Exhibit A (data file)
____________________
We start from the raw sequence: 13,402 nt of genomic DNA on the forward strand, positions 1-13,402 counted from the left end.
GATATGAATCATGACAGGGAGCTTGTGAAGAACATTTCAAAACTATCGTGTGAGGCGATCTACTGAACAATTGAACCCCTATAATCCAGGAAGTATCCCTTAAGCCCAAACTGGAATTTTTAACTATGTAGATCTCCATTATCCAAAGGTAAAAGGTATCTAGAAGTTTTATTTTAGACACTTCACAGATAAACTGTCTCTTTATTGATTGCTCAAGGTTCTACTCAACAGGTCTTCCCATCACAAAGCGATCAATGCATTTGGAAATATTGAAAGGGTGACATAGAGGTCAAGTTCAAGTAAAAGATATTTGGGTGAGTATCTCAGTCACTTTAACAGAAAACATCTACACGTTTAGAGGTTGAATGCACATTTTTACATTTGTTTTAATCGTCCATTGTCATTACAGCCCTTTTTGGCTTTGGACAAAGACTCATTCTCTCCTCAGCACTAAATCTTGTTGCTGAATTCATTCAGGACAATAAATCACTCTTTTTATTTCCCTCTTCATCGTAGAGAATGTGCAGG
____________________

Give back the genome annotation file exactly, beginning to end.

We start from the raw sequence: 13,402 nt of genomic DNA on the forward strand, positions 1-13,402 counted from the left end.
GATATGAATCATGACAGGGAGCTTGTGAAGAACATTTCAAAACTATCGTGTGAGGCGATCTACTGAACAATTGAACCCCTATAATCCAGGAAGTATCCCTTAAGCCCAAACTGGAATTTTTAACTATGTAGATCTCCATTATCCAAAGGTAAAAGGTATCTAGAAGTTTTATTTTAGACACTTCACAGATAAACTGTCTCTTTATTGATTGCTCAAGGTTCTACTCAACAGGTCTTCCCATCACAAAGCGATCAATGCATTTGGAAATATTGAAAGGGTGACATAGAGGTCAAGTTCAAGTAAAAGATATTTGGGTGAGTATCTCAGTCACTTTAACAGAAAACATCTACACGTTTAGAGGTTGAATGCACATTTTTACATTTGTTTTAATCGTCCATTGTCATTACAGCCCTTTTTGGCTTTGGACAAAGACTCATTCTCTCCTCAGCACTAAATCTTGTTGCTGAATTCATTCAGGACAATAAATCACTCTTTTTATTTCCCTCTTCATCGTAGAGAATGTGCAGG